The Leslie Street Spit is North America’s most remarkable public urban wilderness. It is a 5-kilometre long peninsula, built by lakefilling, that juts into Lake Ontario close to downtown Toronto.
– Friends of the Spit website

The main road down the length of the Spit branches off at a number of points to smaller trails, some of which go down to the water where you can view many of the birds (some 300+ species on the Spit itself!) in the trees located safely across marshes and bogs, where prying humans are discouraged from venturing closer. I had heard that there was a bird sanctuary here—a few people had told me this already—and as I rode along there was a definite flinty smell of  feathers and guano in the hot, humid air. At the end of one of the many side trails, closer to the bird sanctuary, the scene was almost primordial, filled with wild flowers and lonely-looking lagoons; if it weren’t for the fact that you could still see the city skyline and CN Tower, and yachts  in the distance, you could almost imagine you were in a much wilder and exotic terrain.

At the very tip of the Spit, the land is full of rubble from the various demolition projects going on around the city, and it’s here that some of the bricks and concrete and rocks from these demolition sites end up—slowly, over time, increasing the encroachment of the Spit out into Lake Ontario.

There’s a small lighthouse at the end of the trail, which looks out into the distance and the immense size of the lake, where sail boats careen slowly across the water and the occasional sound of Sea-Doos disturbs the peace and tranquility of this area.

Below are some photos I took on the way to, and at, the Leslie Street Spit.

Graffiti in Toronto: A Jane’s Walk Event

On Sunday a friend and I took part in one of the many, free, guided walking tours that were taking place around the city on this first weekend of May. The Jane’s Walk event wasn’t taking place only in Toronto though; events like this were happening in a number of North American and international cities, all on the same weekend.

Jane’s Walk celebrates the ideas and legacy of urbanist Jane Jacobs by getting people out exploring their neighbourhoods and meeting their neighbours. Free walking tours held on the first weekend of May each year are led by locals who want to create a space for residents to talk about what matters to them in the places they live and work. Since its inception in Toronto in 2007, Jane’s Walk has expanded rapidly. In May of 2010, 424 walks were held in 68 cities in nine countries. (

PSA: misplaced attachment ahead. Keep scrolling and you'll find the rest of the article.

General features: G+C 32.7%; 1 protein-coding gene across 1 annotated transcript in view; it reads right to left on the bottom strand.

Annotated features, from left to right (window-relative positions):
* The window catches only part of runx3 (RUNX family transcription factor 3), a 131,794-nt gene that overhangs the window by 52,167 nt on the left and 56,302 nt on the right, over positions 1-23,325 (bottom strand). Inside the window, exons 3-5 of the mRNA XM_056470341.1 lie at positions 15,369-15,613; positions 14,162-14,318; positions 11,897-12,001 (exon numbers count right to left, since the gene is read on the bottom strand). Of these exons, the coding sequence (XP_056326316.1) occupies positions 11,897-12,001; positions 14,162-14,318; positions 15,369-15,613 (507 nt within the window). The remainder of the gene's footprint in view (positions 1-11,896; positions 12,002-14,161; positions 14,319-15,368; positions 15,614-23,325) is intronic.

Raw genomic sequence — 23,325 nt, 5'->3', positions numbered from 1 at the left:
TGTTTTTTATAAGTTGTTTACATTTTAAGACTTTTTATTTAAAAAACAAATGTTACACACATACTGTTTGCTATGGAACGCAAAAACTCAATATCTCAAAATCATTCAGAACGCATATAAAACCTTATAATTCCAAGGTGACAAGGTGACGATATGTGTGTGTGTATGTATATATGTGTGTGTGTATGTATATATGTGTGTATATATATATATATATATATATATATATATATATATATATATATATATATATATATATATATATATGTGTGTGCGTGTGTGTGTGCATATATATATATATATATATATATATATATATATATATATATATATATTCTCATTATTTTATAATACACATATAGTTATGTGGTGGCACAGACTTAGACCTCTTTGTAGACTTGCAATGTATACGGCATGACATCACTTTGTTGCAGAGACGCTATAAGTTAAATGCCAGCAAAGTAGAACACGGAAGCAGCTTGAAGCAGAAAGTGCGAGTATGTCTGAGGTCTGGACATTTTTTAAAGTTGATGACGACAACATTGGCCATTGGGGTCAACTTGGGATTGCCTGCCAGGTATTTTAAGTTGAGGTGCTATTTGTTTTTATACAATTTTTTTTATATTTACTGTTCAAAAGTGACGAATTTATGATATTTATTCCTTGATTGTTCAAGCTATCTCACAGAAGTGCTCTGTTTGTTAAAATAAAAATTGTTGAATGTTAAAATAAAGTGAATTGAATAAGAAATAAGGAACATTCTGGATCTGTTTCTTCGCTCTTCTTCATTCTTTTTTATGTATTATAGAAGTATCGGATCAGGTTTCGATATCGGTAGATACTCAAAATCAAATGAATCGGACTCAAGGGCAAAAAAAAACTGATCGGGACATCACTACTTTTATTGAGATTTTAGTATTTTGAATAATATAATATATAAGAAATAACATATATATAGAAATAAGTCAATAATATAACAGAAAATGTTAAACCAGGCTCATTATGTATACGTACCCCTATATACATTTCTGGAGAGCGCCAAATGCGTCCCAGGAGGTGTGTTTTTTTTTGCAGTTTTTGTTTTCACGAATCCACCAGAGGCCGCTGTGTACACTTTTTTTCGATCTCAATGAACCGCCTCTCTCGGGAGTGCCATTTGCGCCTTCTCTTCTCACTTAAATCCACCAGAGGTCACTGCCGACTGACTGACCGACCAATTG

The walk we had chosen was named “Graffiti in Toronto”, guided by Jason Kucherawy of Toronto Urban Adventures and which took us on a tour of the grungy yet artistic underbelly of the city. The walk traversed a section of Queen Street West known as Graffiti Alley; a series of back street lane ways filled with garages, garbage bins, the back ends of stores, hidden doorways and litter-strewn parking spaces.

These alleyways are just one block south of a very busy and thriving Queen Street West and would surely go unnoticed if you didn’t know what to look for. If it weren’t for the graffiti, there’d really be no reason for anyone to venture down here. It’s an unpleasant and unsavory-looking stretch, and you don’t see the graffiti very much at all from such an oblique angle when looking down the length of the alleys.

It’s only by walking along this length that you get to see the amazing pieces of artwork sprayed on almost any available surface; from garage doors, cinder block walls, the back doors of stores, to the seedy exits (or maybe entrances!) of bars.

As we sauntered down the lane ways, we even came across a couple of graffiti artists in the middle of a piece-in-progress. It was certainly an eye-opening experience and, given the 100+ crowd of people following the tour guide, it felt like a very safe one, i.e. not something I’d like to do at night!

Here are some photos I took of some of the pieces we came across.